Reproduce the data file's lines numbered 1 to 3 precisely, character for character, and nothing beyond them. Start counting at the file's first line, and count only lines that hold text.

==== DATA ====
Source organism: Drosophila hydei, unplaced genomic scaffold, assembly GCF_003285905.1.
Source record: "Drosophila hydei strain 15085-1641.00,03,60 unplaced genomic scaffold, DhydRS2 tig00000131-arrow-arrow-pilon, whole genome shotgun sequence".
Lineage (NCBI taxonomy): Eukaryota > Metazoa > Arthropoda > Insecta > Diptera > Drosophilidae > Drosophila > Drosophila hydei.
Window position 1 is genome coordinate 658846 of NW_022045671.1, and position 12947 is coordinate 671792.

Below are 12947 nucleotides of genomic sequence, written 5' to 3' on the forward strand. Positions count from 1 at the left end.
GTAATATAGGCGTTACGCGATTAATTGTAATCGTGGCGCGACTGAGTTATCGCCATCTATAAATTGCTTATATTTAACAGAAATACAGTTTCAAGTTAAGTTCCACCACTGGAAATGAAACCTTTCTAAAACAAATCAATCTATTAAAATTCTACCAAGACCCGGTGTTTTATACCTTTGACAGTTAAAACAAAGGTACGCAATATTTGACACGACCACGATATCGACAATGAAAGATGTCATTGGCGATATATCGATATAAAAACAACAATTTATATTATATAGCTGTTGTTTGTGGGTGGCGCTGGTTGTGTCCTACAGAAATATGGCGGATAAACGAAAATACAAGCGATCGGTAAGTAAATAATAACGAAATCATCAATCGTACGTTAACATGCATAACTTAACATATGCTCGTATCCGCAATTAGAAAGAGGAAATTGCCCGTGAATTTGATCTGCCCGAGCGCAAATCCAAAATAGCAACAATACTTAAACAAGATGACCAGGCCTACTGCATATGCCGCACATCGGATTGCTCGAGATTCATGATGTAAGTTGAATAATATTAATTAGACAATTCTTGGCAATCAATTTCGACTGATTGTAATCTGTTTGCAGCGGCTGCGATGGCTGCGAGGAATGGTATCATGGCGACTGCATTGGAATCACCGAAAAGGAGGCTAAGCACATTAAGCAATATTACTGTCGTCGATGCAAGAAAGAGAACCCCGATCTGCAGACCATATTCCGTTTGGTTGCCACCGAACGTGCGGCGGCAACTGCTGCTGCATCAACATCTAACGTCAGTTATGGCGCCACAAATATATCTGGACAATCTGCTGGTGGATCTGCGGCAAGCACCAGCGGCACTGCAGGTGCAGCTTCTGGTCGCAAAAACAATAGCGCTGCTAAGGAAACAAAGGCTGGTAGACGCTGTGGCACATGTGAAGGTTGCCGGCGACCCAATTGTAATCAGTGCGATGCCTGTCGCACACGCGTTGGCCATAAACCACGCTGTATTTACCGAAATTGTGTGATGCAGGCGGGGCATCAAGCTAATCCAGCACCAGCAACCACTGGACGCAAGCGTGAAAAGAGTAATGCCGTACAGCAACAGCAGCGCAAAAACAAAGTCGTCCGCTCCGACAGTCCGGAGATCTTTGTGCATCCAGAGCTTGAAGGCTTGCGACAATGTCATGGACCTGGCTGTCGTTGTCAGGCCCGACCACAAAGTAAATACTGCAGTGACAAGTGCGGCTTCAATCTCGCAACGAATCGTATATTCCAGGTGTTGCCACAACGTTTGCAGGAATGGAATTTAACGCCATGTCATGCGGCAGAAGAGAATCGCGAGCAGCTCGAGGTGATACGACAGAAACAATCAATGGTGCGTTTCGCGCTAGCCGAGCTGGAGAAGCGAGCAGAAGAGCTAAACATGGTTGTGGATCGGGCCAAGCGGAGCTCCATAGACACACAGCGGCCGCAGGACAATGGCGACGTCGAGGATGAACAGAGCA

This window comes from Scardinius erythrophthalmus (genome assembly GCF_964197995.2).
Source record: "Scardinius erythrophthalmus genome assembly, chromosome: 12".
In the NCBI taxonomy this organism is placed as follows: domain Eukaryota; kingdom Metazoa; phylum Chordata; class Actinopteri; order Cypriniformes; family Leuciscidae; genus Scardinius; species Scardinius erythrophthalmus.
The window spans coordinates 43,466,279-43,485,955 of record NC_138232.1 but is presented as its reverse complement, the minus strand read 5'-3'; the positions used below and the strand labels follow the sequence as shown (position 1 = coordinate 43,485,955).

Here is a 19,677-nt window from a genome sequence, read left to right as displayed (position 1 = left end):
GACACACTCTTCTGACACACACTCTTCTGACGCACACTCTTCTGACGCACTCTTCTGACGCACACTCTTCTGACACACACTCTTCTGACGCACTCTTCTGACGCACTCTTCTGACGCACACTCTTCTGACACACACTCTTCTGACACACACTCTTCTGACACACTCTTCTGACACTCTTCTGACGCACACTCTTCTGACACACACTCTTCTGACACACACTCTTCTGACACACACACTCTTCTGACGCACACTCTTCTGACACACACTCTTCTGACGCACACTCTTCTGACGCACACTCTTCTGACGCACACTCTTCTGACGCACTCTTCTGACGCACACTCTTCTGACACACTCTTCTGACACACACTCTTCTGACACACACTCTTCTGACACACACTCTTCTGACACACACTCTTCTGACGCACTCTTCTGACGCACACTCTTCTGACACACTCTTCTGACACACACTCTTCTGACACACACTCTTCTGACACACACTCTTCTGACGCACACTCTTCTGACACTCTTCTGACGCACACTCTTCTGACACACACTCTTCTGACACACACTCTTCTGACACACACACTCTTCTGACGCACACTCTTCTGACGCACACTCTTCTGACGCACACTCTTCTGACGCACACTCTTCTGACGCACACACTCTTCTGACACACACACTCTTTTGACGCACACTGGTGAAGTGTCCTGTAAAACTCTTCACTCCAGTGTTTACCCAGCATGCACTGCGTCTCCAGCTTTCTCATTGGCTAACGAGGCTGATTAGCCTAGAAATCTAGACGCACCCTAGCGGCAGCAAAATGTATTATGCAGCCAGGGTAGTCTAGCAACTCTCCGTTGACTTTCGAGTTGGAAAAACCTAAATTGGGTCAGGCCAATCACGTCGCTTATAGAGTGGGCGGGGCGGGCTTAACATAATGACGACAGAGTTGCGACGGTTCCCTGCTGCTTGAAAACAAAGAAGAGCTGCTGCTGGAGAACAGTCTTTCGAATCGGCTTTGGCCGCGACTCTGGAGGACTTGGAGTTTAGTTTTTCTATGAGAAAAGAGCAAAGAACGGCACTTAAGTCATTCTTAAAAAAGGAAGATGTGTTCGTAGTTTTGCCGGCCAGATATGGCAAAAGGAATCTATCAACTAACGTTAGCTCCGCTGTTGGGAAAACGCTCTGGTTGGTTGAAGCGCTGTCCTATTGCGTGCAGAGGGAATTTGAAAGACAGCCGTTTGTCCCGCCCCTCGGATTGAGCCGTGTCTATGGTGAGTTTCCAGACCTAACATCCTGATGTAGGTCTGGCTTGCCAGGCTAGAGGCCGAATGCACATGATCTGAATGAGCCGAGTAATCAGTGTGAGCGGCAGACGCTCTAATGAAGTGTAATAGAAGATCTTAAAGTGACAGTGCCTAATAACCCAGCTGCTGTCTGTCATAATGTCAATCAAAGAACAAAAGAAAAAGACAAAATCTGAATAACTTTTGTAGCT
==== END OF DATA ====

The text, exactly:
Source organism: Drosophila hydei, unplaced genomic scaffold, assembly GCF_003285905.1.
Source record: "Drosophila hydei strain 15085-1641.00,03,60 unplaced genomic scaffold, DhydRS2 tig00000131-arrow-arrow-pilon, whole genome shotgun sequence".
Lineage (NCBI taxonomy): Eukaryota > Metazoa > Arthropoda > Insecta > Diptera > Drosophilidae > Drosophila > Drosophila hydei.